Diseases in the Workplace
Chronic disease is the leading cause of death in the U.S., with more than half of Americans suffering from some type of condition, according to the Centers for Diseases Control and Prevention (CDC). Worksite conditions contribute to a host of risk factors for diseases through exposure to hazardous chemicals and materials, inflexible work schedules and unforgiving demands on duty, according to a study published in the American Journal of Public Health.
The dedicated Boston workers’ compensation attorneys at the Law Offices of Jeffrey S. Glassman recognize that a disease or illness may be deemed work-related if an event or exposure in the work environment either caused or contributed to the resulting condition or significantly aggravated a condition that was pre-existing.
Unfortunately, too many insurers deny workers’ compensation benefits to these workers on grounds they cannot specify an exact traumatic event that precipitated or caused the disease. Often, these denials are contrary to law and fact, as it’s not always necessary to prove an exact date or incident that resulted in the illness in order for the claim to be compensable.
There are many cases in which workers who toil for years in industries requiring arduous physical labor suffer from pathological conditions of the knees, hips, shoulders, back or neck – and they can’t pinpoint a single traumatic incident at work that caused it. There are also workers with extremely high-stress jobs who suffer from a cardiovascular disease that is likely related. In other cases, workers who labor in vehicle manufacturing, coal mines and construction may have been exposed to air that was oily, dusty or dirty and now suffer a lung disease as a result. They can’t show the exact exposure that made them sick, and often, there isn’t one. It occurs over time, and either directly causes the condition or significantly contributes to an existing disease.
These cases require a legal team with more extensive experience because they are more complicated and difficult to prove.Occupational Illnesses
The Bureau of Labor Statistics notes that occupational illnesses may result in:
- Emergency medical treatment
- Restricted work activity or job transfer
- Extended periods of time off work
- Loss of consciousness
Work-related illnesses can include certain irreversible diseases like cancer or could involve chronic conditions like hepatitis C or radiation poisoning.
Some of the most common include:
- Skin Diseases or Disorders. Encompassed here would be illnesses that involve the worker’s skin and are caused by exposure to chemicals, plants or other substances. It could include: Dermatitis, rash, oil acne, inflammation of the skin, chrome ulcers, friction blisters or eczema.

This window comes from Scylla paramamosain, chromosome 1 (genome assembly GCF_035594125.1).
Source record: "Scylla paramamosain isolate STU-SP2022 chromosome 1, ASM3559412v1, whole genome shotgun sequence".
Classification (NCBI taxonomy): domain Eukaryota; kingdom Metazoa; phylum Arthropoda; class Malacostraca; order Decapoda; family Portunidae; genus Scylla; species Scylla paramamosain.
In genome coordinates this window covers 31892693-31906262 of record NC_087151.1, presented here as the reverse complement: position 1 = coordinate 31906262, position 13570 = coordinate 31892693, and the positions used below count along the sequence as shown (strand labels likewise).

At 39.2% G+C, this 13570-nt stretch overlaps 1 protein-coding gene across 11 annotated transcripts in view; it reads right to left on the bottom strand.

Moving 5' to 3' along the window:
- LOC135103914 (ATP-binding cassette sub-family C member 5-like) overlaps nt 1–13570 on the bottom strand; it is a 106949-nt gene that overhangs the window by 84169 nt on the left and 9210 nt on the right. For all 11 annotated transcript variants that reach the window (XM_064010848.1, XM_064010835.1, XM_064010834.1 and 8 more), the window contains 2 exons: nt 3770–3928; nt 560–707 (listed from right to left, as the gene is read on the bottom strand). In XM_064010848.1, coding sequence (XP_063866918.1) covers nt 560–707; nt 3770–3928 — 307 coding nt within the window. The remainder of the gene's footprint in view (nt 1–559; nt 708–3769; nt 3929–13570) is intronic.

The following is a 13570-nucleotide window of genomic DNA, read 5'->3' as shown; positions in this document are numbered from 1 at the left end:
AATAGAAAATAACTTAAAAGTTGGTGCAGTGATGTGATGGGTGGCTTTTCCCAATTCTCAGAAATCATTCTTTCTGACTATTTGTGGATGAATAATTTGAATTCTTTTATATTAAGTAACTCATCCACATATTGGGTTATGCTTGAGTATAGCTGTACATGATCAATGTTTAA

- Respiratory Conditions. These would be diseases caused by inhaling dangerous gases, fumes, vapors, dusts, chemicals or biological agents while at work. Some examples might include Chronic obstructive pulmonary disease (COPD), occupational asthma, tuberculosis, beryllium disease, pharyngitis, pneumonitis, asbestosis, mesothelioma, silicosis, chronic obstructive bronchitis, metal fume fever, and hypersensitivity pneumonitis.
- Poisoning. Disorders caused by exposure to, ingestion or bodily absorption of high levels of toxic substances, usually in the blood, bodily fluids, breath or tissues. Substances like lead, mercury, arsenic, carbon monoxide, hydrogen sulfide, benzene, benzol, insecticide sprays, formaldehyde – all these could cause potentially serious side effects that may result in chronic illness or death.
- Hearing Loss. Noise-induced hearing loss can occur as a result of a singular, traumatic incident, or regular exposure.
- Other Occupational Illnesses. These could include a range of injuries such as heatstroke, frostbite, ionizing and nonionizing radiation, anthrax, bloodborne pathogenic diseases (hepatitis C or hepatitis B, HIV/ AIDS), tumors, brucellosis, and histoplasmosis.
These are just a few examples. Others might include bites from venomous spiders or snakes, exposure to hazardous drugs in the health care industry or decompression sickness.Massachusetts Workplace Disease/ Illness
In Massachusetts specifically, workplace illnesses appear to have been on the decline in recent years, according to the Department of Labor Standards. There were a total of 3,000 work-related illnesses reported in the Commonwealth in 2011, then 2,800 in 2012 and 2,400 in 2013.
Those were just within the private industry.
These included in 2013:
- Skin Disorders – 400 cases, an incidence rate of 1.7 per 10,000 full-time workers
- Respiratory Conditions – 300 cases, an incidence rate of 1.4 per 10,000 full-time workers
- Hearing Loss – 300 cases, incidence rate of 1.2 per 10,000 full-time workers
- All Other Illnesses – 1,400 cases, incidence rate of 6.1 per 10,000 full-time workers
Although most employers and insurance companies do recognize that occupational disease is very real and take appropriate steps to minimize the risk, there are some who are either ignorant or unscrupulous. They routinely deny work-related diseases claims because they know it can be tough for the worker to prove.
A workers’ compensation lawyer can identify the issue, compile the necessary medical proof and help affected workers navigate the system.
In some situations, the problem starts with the health care provider, who is not aware of the workers’ history of exposure to factors that could have caused or exacerbated one’s condition. An attorney can help with this issue by submitting material to the physician early on to educate him or her of the occupational exposure so that an accurate diagnosis will be forthcoming.
Contact the Law Offices of Jeffrey S. Glassman today for a free and confidential consultation.
Call (617) 367-2900 – NO FEE UNLESS SUCCESSFUL